PR Insight 7 minute read
Getting the right people to shout about your brand is a PR technique that is as old as the hills. As Cairbre Sugrue, founder and principal at agency Sugrue Communications, says: "Working out who your influencers are has always been fundamental to being successful in PR, especially when it comes to planning campaigns”. He adds: “In ye olden times it used to be called a media list and maintaining it was a tedious, time-consuming job that every junior account executive cherished… NOT”.
Thank goodness that technology has moved on. “Today’s analytical tools have dramatically sped up the process and given us a range of metrics to choose from to justify our choice of influencer. However, whilst the software can provide smart analysis of influence it should be incumbent on the PR to dig into that data.” This highlights that influencer strategy is not just about technology, PR expertise is vital. Sugrue points out the value that skilled PROs bring: “I believe it is an essential part of the expertise we offer to demonstrate we know the audiences we’re seeking to engage with, especially when they’re sophisticated influencers who are well aware of their social capital in digital channels. The tools simplify ranking, qualify what they are interested in, who they’re connected with and influencing, but the PRO needs to use his or her experience and expertise to translate that information into actionable insights."
Another PRO skill that is required is navigating any red tape that may entangle brands when they want to reach out to so many people, but so far the regulations are not too restictive. Jim Hawker, co-founder of PR agency Threepipe, says: “I have often called influencer marketing the ‘new wild west’ because until recently there seemed to be little in the way of laws and regulation! That seems to be changing fast though as the channel matures and brands and regulators begin to get more of a grip.”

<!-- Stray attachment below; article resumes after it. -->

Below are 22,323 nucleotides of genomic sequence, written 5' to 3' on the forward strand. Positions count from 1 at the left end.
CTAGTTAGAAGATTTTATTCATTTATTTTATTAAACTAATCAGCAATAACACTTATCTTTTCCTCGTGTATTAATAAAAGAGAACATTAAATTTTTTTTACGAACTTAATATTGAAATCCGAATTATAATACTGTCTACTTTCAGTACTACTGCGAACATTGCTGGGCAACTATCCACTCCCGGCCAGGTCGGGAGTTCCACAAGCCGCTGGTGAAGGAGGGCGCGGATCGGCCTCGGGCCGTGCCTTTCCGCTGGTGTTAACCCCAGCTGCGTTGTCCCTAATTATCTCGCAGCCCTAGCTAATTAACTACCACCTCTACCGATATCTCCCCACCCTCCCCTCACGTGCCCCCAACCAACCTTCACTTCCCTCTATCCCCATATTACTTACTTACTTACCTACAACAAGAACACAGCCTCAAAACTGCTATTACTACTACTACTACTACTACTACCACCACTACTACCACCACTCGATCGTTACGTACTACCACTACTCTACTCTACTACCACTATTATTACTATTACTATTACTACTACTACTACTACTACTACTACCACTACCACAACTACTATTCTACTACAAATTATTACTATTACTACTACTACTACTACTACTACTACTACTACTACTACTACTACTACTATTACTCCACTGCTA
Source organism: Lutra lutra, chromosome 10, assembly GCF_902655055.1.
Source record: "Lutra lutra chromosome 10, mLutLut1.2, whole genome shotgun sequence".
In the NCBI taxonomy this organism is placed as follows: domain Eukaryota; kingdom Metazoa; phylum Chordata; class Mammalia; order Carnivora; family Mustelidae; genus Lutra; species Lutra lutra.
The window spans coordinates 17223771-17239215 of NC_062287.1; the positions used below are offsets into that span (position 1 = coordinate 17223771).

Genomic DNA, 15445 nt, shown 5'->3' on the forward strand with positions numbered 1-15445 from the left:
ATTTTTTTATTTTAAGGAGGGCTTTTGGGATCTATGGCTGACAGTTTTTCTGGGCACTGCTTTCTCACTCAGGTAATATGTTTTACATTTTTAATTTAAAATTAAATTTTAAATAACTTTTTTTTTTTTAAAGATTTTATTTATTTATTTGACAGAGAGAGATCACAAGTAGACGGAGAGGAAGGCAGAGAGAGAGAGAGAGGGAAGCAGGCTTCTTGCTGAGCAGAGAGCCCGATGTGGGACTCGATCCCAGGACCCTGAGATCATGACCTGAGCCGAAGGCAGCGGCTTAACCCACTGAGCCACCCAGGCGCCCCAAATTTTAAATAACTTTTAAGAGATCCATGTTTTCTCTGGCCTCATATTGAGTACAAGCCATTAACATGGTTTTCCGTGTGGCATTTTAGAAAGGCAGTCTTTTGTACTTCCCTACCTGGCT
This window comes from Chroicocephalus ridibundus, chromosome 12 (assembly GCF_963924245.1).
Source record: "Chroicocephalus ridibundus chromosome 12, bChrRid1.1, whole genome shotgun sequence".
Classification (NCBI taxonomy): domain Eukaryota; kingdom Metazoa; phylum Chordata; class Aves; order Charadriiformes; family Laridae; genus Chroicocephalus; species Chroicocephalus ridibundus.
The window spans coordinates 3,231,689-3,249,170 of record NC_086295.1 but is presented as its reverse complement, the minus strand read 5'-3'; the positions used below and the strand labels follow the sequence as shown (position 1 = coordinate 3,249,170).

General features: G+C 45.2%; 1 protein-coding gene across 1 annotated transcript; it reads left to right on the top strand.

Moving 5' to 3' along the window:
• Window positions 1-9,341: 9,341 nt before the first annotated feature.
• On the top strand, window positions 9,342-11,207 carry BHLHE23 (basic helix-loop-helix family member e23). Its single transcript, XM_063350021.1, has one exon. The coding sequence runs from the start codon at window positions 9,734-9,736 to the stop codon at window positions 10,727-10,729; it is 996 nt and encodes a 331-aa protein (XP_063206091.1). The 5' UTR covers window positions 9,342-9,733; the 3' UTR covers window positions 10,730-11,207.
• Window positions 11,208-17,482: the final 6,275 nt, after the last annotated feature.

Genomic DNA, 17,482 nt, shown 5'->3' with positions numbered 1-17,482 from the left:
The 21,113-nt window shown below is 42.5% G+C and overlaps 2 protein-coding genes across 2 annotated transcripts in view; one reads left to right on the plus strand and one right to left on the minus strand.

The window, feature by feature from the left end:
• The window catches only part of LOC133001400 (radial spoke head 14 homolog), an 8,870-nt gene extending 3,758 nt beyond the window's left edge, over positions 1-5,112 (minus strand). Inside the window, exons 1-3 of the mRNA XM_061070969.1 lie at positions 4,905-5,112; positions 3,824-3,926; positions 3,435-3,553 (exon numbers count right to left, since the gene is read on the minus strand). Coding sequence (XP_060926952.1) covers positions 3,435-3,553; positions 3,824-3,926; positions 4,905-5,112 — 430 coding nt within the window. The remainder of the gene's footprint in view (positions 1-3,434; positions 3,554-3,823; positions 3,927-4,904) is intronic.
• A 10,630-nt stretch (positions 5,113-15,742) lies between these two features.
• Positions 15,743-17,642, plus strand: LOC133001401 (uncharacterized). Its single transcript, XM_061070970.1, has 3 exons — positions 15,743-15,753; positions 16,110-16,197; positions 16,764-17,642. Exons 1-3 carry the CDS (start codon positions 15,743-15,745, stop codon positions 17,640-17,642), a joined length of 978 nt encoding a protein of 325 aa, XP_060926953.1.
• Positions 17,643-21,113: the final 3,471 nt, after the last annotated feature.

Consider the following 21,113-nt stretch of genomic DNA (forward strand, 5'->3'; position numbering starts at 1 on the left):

As influencer marketing is such a broad field and there are so many tools available, we asked influencer experts to share their top tips.
Insider secrets of influencer marketing
Kate Matlock, associate digital director at PR firm Ketchum London: “At Ketchum, we use a blend of tools, know-how and experience to identify, vet and select the most appropriate influencer for our clients’ campaigns.
“Before we begin, we first ask how an influencer strategy will directly align to the client’s business objectives. From there, we define the role they will play, the benefit they add to the brand, the channel to play on (audience-based), and the KPIs. Knowing these sets the framework for an influencer identification brief.
“Using social media monitoring tools, we are able to map out the conversation online and identify those who are influential in this discussion. As well as ensuring relevance, we look at a range of measures including reach, engagement and audience to ensure that we select the most appropriate influencers for the campaign.
“After creating a shortlist, we then manually screen these individuals. We review a sample of the influencer’s content to see whether s/he is the right fit for our client in terms of values, tone of voice, adherence to disclosure rules, ability to consistently create compelling content and any previous tie-ins with competitors.
“We can then present a shortlist to the client along with our recommendation.”
Lucy Hart, head of influence at PR agency Mischief: “Good influencer strategy starts with insight. Getting under the skin of the audience is essential in order to map the most relevant influencers and channels to market to a brand’s target consumer.
“Once channels are clear, we combine analytics and human interpretation. Toolscan search out relevancy, reach and engagement – all important metrics. But a human touch is the vital element. Only client knowledge allows you to ensure that an influencer is the right brand fit, suits the tone of voice and creates quality content.